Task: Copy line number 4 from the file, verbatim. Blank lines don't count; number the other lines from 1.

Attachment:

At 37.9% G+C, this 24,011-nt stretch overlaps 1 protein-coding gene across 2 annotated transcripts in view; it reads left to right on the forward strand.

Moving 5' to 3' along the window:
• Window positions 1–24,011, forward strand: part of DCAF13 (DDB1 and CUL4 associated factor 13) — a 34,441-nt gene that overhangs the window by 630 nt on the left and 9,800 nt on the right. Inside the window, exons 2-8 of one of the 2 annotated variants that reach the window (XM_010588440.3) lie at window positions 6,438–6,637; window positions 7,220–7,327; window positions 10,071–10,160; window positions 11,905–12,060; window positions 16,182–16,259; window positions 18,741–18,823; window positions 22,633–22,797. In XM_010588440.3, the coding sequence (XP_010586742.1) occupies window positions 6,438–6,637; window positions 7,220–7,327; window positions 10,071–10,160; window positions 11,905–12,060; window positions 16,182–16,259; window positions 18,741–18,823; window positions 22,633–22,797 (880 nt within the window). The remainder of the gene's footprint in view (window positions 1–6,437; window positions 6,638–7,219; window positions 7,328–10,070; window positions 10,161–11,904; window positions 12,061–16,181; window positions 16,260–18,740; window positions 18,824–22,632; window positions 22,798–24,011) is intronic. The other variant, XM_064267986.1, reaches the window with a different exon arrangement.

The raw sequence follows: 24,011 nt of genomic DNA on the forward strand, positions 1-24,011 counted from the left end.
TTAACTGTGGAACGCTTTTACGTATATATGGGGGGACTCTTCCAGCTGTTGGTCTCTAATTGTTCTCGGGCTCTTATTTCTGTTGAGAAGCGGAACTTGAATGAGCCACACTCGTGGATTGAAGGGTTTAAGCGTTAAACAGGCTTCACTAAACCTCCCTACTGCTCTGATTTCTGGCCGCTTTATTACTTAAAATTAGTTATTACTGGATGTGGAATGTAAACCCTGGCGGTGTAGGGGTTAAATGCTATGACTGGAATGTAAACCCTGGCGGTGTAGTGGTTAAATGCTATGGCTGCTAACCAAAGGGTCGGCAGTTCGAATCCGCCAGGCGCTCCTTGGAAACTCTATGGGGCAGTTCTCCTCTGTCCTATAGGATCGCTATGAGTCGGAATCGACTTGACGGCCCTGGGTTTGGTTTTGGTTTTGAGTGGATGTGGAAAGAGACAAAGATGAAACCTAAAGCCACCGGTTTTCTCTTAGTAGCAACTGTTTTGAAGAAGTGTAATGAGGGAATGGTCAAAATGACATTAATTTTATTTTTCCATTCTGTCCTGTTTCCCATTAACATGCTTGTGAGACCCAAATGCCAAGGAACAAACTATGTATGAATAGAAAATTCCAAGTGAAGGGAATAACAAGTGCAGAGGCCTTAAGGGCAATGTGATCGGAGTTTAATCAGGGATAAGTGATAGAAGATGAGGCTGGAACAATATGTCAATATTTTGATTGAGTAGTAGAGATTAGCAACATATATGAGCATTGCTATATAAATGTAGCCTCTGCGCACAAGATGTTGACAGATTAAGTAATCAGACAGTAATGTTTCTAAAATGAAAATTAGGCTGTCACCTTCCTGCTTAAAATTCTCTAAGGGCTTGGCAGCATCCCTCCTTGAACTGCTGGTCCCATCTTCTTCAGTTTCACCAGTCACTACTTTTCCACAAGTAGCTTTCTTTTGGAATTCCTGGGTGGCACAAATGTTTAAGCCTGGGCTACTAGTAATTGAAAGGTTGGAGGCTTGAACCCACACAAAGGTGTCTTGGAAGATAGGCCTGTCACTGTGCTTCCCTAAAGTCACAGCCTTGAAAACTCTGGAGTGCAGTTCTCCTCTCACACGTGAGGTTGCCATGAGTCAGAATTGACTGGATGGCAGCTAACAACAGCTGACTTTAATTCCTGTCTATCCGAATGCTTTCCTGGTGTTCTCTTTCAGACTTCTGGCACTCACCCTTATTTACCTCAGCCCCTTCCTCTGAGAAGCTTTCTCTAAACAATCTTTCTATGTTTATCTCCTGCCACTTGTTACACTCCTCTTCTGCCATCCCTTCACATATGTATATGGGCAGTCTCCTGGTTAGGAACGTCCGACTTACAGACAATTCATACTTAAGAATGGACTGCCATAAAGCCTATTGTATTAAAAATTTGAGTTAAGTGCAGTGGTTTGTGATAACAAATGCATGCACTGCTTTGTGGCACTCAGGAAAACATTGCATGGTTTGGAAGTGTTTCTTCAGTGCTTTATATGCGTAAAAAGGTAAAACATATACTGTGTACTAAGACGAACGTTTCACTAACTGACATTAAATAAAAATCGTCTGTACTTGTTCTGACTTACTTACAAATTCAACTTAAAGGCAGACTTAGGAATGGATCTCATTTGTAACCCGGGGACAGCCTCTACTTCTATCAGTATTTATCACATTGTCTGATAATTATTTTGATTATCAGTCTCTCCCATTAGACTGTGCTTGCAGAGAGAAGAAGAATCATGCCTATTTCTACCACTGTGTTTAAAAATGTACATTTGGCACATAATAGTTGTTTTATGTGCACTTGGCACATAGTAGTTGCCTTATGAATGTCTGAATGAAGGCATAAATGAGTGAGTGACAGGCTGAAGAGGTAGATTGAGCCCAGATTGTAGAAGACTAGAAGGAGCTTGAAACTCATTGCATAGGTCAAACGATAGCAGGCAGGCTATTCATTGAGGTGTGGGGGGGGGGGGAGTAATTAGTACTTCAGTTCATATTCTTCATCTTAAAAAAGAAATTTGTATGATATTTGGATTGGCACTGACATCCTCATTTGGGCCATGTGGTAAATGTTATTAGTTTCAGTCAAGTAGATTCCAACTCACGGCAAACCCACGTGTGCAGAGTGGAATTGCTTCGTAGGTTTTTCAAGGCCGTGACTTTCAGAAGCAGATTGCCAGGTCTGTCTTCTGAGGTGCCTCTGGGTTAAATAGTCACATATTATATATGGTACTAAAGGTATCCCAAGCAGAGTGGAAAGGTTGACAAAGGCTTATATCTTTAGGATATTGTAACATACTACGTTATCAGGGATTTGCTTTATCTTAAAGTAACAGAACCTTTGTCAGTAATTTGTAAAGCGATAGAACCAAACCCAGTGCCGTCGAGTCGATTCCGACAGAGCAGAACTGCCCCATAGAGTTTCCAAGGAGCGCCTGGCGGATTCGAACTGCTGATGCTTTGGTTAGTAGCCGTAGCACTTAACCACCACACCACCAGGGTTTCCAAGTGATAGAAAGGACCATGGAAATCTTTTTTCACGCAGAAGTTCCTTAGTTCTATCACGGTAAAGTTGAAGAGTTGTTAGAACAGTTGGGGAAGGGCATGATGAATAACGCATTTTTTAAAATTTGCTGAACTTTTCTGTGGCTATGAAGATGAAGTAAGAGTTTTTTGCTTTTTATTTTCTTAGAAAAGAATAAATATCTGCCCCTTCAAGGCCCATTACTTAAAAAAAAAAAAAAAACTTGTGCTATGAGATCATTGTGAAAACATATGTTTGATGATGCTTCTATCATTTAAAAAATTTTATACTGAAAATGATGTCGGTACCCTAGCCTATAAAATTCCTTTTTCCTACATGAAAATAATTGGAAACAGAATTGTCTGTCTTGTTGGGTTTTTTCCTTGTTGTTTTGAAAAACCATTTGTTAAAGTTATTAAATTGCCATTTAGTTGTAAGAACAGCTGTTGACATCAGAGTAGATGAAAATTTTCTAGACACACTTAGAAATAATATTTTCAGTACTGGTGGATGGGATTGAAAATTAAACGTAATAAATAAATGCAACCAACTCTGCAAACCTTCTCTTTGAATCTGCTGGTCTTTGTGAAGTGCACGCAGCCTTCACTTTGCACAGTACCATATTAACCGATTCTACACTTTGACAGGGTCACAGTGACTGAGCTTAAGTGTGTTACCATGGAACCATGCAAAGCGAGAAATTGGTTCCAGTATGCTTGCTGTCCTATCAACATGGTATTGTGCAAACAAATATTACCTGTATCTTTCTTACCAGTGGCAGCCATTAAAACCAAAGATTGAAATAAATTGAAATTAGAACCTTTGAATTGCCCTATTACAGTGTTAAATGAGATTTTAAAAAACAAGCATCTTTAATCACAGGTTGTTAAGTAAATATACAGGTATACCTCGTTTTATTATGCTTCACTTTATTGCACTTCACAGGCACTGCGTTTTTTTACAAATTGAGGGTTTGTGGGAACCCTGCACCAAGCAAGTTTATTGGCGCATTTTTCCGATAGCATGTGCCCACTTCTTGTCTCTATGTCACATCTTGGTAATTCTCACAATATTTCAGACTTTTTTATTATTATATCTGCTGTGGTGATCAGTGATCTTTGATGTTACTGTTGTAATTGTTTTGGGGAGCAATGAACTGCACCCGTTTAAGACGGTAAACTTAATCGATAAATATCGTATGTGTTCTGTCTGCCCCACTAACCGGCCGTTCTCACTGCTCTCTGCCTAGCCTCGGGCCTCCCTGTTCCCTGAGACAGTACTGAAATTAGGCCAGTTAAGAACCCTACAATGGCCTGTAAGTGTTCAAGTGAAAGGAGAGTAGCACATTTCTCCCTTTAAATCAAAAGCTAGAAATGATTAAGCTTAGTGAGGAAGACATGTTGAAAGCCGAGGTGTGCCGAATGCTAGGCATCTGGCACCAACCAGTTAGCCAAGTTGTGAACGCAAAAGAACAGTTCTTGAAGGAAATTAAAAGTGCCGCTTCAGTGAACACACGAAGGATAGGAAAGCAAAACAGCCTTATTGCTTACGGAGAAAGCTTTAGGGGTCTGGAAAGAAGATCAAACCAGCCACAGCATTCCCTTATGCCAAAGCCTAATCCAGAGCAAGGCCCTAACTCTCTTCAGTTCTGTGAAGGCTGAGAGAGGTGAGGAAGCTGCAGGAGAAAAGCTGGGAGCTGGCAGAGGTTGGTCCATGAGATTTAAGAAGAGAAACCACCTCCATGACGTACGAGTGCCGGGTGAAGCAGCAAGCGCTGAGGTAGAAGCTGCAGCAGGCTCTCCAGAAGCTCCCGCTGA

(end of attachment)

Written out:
The raw sequence follows: 24,011 nt of genomic DNA on the forward strand, positions 1-24,011 counted from the left end.